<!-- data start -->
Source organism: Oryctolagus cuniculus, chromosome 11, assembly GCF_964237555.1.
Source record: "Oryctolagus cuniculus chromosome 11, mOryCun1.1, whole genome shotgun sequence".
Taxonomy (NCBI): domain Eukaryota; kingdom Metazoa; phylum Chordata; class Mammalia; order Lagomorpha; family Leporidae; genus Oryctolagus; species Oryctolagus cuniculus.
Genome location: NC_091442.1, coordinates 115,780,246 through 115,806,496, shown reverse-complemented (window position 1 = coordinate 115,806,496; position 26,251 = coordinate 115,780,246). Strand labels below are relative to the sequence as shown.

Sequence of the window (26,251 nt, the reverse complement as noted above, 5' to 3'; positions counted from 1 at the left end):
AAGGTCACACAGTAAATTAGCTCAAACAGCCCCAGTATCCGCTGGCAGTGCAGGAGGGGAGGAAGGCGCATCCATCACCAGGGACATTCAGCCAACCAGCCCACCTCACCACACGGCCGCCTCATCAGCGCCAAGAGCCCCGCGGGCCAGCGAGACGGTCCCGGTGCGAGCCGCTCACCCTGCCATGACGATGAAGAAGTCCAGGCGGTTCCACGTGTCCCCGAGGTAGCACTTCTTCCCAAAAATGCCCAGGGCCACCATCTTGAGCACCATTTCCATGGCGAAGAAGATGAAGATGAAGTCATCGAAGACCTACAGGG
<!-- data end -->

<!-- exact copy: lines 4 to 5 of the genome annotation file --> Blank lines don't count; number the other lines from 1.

Genome location: NC_091442.1, coordinates 115,780,246 through 115,806,496, shown reverse-complemented (window position 1 = coordinate 115,806,496; position 26,251 = coordinate 115,780,246). Strand labels below are relative to the sequence as shown.

Sequence of the window (26,251 nt, the reverse complement as noted above, 5' to 3'; positions counted from 1 at the left end):